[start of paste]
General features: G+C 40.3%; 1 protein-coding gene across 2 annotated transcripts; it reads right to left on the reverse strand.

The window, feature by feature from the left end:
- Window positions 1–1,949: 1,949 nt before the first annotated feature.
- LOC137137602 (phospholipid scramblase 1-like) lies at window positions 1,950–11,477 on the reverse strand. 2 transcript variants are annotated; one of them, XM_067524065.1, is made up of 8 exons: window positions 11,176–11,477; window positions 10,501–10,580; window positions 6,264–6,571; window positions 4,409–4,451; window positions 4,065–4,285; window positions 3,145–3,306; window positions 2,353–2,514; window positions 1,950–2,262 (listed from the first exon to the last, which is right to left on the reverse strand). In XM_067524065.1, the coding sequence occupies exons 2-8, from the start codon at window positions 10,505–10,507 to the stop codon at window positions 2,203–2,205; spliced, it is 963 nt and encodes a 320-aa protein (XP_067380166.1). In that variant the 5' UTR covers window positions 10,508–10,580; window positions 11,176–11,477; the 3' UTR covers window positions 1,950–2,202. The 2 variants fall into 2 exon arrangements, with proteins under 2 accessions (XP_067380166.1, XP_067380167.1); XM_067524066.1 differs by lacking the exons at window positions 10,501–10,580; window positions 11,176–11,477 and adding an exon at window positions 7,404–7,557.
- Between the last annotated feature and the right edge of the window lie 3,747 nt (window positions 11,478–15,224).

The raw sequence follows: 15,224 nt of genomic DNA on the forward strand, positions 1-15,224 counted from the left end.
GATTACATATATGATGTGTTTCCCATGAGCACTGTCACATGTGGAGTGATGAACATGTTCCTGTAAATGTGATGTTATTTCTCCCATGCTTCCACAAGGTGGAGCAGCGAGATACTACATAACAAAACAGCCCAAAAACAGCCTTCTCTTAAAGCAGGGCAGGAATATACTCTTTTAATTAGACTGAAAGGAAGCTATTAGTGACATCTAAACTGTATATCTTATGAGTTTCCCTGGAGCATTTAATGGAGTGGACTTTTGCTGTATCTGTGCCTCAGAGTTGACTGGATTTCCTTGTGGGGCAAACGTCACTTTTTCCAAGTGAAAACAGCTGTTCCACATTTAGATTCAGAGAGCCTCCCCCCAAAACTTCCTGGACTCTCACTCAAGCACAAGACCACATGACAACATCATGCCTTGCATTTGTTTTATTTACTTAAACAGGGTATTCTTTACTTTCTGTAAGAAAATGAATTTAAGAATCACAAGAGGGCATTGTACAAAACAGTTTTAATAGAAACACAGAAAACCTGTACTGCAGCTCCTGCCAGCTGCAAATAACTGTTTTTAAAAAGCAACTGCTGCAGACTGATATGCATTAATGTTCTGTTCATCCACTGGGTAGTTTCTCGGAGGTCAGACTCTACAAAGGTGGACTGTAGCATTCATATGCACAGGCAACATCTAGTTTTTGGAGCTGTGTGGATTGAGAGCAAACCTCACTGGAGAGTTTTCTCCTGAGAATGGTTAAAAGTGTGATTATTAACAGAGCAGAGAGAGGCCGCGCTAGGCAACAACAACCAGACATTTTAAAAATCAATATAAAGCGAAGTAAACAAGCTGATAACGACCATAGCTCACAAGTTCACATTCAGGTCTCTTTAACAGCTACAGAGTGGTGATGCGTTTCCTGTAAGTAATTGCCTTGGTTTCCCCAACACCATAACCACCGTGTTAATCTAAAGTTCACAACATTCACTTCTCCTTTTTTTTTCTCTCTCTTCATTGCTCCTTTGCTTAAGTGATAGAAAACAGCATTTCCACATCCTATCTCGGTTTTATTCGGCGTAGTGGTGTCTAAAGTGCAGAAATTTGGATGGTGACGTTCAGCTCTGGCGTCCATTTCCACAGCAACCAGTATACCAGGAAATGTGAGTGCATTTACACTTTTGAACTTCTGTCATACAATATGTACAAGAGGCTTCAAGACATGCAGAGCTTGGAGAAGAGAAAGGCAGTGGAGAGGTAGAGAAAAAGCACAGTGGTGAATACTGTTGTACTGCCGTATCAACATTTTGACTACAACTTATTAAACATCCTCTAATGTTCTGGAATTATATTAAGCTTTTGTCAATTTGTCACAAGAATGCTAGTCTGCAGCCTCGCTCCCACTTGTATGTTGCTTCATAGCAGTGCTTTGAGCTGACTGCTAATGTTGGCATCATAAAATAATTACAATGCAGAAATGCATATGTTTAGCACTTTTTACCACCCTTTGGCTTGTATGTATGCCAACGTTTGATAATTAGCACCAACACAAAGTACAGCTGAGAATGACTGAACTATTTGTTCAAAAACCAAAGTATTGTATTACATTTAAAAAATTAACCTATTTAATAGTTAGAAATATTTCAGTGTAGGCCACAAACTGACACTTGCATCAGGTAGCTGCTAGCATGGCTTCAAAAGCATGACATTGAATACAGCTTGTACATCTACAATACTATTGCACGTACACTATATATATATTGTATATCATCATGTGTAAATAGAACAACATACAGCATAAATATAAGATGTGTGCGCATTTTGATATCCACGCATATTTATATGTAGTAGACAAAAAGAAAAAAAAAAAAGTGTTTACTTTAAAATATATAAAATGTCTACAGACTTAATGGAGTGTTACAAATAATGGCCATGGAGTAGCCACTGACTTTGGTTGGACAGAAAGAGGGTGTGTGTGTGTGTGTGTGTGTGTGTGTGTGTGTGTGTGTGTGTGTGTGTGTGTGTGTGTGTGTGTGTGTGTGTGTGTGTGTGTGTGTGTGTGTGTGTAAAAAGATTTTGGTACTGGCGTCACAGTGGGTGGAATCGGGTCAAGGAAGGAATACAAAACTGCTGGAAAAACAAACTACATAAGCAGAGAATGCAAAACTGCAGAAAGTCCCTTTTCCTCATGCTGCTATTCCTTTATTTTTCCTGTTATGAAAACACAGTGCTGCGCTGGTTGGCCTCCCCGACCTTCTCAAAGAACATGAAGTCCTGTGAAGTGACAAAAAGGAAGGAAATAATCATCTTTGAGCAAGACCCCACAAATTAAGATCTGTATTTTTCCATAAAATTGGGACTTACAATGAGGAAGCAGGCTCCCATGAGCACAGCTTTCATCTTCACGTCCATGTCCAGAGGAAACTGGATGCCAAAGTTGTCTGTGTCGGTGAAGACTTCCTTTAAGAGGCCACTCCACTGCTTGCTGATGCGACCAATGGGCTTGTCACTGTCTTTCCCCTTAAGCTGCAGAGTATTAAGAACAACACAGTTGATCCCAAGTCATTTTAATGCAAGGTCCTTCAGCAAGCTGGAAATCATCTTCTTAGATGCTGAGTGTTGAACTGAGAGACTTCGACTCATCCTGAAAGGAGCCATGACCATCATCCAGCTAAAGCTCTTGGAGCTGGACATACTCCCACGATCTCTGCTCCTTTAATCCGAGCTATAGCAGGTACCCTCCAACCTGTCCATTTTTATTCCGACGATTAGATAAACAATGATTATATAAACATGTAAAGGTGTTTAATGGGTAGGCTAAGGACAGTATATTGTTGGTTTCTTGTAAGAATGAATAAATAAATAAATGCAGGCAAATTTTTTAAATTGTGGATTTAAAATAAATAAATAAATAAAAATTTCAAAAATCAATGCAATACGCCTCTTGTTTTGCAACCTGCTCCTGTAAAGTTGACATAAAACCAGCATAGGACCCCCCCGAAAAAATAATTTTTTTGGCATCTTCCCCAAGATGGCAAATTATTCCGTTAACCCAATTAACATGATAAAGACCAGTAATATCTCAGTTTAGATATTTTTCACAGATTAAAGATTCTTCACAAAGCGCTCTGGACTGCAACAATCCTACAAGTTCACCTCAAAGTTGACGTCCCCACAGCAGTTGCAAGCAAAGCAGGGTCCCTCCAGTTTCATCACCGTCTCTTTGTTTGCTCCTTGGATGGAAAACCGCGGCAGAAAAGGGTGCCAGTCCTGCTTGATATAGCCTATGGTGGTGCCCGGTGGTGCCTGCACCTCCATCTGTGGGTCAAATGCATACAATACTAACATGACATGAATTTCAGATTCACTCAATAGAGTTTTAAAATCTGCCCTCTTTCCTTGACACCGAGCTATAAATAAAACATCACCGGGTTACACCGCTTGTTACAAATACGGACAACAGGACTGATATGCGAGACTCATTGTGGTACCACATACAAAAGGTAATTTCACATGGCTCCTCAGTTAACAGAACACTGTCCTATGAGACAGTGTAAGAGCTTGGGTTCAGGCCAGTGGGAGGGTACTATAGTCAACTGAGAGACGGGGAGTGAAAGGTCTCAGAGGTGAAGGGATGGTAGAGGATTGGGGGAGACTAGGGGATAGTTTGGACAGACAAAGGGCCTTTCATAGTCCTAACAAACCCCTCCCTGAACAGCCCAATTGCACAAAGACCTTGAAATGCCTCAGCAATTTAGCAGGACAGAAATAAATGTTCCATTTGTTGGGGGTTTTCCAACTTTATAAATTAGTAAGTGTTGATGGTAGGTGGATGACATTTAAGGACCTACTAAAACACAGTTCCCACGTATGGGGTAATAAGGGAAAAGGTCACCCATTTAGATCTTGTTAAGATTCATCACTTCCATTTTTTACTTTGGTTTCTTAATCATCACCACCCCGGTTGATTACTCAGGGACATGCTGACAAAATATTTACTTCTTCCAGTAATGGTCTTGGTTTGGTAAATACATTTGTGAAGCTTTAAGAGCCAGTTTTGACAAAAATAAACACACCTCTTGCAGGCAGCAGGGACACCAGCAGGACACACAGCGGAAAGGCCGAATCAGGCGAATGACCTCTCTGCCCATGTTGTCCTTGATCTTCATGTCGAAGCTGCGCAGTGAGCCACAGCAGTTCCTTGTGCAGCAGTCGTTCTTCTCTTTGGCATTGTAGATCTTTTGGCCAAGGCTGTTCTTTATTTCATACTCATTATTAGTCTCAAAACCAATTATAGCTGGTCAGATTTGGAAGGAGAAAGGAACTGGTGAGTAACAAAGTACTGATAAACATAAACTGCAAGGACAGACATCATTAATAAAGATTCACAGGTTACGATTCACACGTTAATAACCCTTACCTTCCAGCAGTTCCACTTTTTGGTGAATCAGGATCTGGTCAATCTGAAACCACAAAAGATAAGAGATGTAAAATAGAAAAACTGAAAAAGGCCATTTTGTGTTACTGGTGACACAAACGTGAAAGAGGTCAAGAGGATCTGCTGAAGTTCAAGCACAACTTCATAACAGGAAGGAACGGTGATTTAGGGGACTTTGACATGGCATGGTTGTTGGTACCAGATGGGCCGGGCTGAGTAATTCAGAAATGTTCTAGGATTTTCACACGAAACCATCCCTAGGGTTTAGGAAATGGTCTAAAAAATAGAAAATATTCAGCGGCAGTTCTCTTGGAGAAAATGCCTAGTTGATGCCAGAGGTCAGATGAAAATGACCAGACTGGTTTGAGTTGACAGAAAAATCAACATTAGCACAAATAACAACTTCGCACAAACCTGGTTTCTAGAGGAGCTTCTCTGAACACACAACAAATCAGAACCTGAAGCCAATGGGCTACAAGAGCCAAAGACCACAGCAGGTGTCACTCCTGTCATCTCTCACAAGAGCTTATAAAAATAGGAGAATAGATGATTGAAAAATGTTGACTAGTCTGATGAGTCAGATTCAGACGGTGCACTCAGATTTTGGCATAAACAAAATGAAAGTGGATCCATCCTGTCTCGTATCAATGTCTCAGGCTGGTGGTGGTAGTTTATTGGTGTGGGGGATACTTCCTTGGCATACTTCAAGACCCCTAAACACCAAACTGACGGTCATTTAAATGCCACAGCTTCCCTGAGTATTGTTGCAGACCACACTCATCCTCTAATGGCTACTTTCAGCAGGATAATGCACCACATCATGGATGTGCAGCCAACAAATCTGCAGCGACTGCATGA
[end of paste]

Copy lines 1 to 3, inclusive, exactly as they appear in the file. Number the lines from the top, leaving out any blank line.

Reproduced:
General features: G+C 40.3%; 1 protein-coding gene across 2 annotated transcripts; it reads right to left on the reverse strand.

The window, feature by feature from the left end:
- Window positions 1–1,949: 1,949 nt before the first annotated feature.